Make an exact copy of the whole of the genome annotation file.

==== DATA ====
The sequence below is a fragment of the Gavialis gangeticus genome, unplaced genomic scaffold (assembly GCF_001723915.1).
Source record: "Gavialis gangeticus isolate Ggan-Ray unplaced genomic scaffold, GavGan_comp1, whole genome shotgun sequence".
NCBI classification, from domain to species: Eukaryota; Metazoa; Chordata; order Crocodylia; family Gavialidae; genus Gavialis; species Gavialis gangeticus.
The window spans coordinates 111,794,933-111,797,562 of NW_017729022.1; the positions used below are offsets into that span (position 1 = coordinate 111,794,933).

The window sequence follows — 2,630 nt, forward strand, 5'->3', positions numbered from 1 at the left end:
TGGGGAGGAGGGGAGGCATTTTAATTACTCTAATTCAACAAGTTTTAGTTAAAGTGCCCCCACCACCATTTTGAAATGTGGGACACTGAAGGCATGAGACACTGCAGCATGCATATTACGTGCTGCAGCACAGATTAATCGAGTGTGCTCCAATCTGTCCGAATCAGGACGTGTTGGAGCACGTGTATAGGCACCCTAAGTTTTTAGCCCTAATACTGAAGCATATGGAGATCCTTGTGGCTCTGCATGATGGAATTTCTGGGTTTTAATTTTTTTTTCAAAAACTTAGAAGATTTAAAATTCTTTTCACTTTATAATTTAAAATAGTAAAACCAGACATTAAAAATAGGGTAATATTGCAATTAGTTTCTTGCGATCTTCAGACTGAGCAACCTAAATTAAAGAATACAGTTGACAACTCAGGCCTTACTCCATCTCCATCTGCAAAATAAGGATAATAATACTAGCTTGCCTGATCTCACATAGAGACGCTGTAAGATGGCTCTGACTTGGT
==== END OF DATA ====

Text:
The sequence below is a fragment of the Gavialis gangeticus genome, unplaced genomic scaffold (assembly GCF_001723915.1).
Source record: "Gavialis gangeticus isolate Ggan-Ray unplaced genomic scaffold, GavGan_comp1, whole genome shotgun sequence".
NCBI classification, from domain to species: Eukaryota; Metazoa; Chordata; order Crocodylia; family Gavialidae; genus Gavialis; species Gavialis gangeticus.
The window spans coordinates 111,794,933-111,797,562 of NW_017729022.1; the positions used below are offsets into that span (position 1 = coordinate 111,794,933).

The window sequence follows — 2,630 nt, forward strand, 5'->3', positions numbered from 1 at the left end:
TGGGGAGGAGGGGAGGCATTTTAATTACTCTAATTCAACAAGTTTTAGTTAAAGTGCCCCCACCACCATTTTGAAATGTGGGACACTGAAGGCATGAGACACTGCAGCATGCATATTACGTGCTGCAGCACAGATTAATCGAGTGTGCTCCAATCTGTCCGAATCAGGACGTGTTGGAGCACGTGTATAGGCACCCTAAGTTTTTAGCCCTAATACTGAAGCATATGGAGATCCTTGTGGCTCTGCATGATGGAATTTCTGGGTTTTAATTTTTTTTTCAAAAACTTAGAAGATTTAAAATTCTTTTCACTTTATAATTTAAAATAGTAAAACCAGACATTAAAAATAGGGTAATATTGCAATTAGTTTCTTGCGATCTTCAGACTGAGCAACCTAAATTAAAGAATACAGTTGACAACTCAGGCCTTACTCCATCTCCATCTGCAAAATAAGGATAATAATACTAGCTTGCCTGATCTCACATAGAGACGCTGTAAGATGGCTCTGACTTGGT